Route 66 may have its kicks, but a dusty, mostly hidden and sporadic trail winding its way from Mexico City to Santa Fe, N.M. is still king, as the oldest of the Southwest highway systems.
For 400 years, El Camino Real de Tierra Adentro, the nation’s oldest and longest “highway,” was the only road into New Mexico and the Southwest, bringing thousands of settlers from Mexico and Spain into the region. Its name translates as, “Royal Road to the Interior.”
Even the famed Santa Fe Trail did not come along until 1821, connecting New Mexico to the United States frontier for the first time.
Between Albuquerque and Santa Fe, a hard-to-see remnant of this important artery of Southwest colonization crosses the Corps’ Galisteo Dam project and nearby Kewa Pueblo lands.
Elsewhere in the state, El Camino Real is a visible road, celebrated with tour stops and its own visitor center near Socorro. Other trail segments hop and skip across the New Mexico landscape.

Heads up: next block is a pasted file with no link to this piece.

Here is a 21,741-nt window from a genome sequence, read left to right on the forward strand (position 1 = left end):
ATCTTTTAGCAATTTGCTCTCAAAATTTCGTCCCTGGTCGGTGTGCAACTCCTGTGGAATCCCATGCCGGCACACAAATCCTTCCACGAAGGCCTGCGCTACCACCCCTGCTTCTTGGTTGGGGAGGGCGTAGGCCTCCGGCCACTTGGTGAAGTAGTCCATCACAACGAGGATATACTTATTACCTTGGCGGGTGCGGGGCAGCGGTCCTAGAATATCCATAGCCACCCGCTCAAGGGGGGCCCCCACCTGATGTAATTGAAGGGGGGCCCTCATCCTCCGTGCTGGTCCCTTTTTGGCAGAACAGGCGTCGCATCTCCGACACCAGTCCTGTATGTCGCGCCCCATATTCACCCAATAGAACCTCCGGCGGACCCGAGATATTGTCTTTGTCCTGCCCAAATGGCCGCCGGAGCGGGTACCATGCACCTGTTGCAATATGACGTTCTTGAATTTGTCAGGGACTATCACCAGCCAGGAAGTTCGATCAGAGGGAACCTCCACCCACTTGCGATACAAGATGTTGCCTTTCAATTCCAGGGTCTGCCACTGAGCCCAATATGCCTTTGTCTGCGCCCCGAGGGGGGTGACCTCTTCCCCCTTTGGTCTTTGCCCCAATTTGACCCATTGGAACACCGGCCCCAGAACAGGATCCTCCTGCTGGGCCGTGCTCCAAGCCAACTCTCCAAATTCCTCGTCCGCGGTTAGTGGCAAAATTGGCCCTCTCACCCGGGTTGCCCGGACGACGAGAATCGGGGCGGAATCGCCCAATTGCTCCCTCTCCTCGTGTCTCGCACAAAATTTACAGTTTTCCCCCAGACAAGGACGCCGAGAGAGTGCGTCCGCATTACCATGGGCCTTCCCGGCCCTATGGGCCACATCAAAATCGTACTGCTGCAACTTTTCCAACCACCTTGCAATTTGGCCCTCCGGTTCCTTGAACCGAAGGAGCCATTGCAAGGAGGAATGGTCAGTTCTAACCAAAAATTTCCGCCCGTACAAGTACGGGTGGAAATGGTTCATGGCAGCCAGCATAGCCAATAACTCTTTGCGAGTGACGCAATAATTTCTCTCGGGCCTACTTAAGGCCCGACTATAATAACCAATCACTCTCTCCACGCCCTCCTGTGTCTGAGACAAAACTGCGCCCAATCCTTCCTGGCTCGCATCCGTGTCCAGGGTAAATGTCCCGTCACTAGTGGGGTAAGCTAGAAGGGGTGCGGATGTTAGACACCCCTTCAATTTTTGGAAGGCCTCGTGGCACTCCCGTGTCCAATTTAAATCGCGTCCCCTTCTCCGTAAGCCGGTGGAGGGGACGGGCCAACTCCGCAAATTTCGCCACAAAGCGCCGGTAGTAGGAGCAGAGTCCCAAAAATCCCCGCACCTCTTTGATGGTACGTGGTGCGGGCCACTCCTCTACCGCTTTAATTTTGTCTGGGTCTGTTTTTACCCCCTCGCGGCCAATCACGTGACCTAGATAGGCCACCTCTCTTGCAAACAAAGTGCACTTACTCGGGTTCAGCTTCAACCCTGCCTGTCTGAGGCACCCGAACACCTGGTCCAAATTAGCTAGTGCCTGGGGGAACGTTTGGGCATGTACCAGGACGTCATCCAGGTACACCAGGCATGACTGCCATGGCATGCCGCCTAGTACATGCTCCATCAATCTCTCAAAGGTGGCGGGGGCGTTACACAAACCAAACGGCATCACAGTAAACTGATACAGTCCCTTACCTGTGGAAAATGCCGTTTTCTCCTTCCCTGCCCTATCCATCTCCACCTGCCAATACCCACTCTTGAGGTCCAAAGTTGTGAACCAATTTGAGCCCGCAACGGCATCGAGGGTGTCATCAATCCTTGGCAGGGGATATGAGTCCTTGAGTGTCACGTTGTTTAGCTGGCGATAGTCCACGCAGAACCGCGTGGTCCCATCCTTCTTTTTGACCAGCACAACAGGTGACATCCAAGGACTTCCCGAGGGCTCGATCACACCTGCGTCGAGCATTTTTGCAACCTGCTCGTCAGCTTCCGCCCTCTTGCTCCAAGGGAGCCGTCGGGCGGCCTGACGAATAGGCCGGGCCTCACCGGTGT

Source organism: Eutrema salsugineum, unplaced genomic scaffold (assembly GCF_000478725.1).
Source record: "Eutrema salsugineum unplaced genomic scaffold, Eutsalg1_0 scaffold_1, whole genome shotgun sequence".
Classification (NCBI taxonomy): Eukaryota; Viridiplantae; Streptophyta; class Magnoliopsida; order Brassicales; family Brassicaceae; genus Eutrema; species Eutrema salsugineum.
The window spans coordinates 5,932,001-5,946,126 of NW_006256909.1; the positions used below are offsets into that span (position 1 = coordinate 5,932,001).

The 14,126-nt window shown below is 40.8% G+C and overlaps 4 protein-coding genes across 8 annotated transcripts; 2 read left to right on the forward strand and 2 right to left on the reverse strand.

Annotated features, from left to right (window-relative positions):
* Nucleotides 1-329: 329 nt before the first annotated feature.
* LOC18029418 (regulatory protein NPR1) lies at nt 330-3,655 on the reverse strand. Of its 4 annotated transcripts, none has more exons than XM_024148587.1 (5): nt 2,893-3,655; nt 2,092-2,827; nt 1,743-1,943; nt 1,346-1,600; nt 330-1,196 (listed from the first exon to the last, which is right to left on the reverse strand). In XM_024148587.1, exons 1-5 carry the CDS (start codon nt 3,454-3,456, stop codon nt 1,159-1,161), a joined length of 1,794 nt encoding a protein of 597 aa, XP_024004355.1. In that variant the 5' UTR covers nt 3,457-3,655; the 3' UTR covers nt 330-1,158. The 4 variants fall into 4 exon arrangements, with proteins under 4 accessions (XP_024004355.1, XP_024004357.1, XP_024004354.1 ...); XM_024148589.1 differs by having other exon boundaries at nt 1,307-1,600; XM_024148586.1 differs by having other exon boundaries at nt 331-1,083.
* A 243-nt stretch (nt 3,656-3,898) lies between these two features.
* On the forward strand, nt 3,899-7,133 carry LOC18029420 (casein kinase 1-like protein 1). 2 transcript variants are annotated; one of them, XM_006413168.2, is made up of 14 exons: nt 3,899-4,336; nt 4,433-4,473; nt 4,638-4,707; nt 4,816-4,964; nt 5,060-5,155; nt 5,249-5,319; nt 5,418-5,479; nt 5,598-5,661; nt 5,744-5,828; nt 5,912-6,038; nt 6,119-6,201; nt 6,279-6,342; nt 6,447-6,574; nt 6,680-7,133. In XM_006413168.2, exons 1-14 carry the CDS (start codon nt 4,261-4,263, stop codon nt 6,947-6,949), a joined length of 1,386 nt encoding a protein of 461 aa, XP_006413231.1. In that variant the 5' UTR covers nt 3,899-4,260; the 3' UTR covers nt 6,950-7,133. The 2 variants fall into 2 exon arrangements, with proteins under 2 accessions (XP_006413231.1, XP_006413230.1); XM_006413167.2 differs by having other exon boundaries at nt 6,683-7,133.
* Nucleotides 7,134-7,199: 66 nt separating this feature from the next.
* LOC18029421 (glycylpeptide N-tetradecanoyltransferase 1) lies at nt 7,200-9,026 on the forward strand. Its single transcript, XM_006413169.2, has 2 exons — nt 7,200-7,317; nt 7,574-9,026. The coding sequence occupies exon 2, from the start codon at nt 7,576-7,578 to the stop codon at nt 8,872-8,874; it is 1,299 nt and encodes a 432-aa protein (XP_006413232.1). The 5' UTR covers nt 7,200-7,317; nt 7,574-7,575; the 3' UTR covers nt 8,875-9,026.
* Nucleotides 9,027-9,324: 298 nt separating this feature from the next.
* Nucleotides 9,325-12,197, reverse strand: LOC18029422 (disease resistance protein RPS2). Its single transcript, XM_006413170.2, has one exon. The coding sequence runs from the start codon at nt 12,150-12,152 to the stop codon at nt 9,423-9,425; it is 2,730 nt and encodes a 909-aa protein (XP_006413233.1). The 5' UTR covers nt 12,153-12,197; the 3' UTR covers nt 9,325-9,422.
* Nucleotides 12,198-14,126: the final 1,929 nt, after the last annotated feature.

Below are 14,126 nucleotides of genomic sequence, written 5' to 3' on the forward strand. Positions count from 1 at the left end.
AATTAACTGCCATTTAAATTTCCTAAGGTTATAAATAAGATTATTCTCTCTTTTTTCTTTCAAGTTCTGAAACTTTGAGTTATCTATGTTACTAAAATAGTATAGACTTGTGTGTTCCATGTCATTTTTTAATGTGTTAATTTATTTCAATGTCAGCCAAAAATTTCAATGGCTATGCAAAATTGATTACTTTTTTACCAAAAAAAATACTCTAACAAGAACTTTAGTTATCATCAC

Don Juan de Oñate received permission from the King of Spain to conduct the first colonization expedition far into the interior of what is today New Mexico, 1,500 miles north of Mexico City.
Oñate’s trail from Zacatecas to Santa Fe became the third leg of the Royal Road. By the early 1600s, El Camino Real was in regular use bringing colonists, missionaries and supplies to the growing Spanish settlements along the Rio Grande.
The railroad’s arrival in the 1880s made both the El Camino Real and the Santa Fe trails obsolete.
Interstate Highways I-10 and I-25, from El Paso to Santa Fe, are today’s Camino Real, closely following the route of the historic trail, except between Las Cruces and Socorro. There, 1-25 follows the Rio Grande, rather than the 90-mile waterless shortcut through the desert.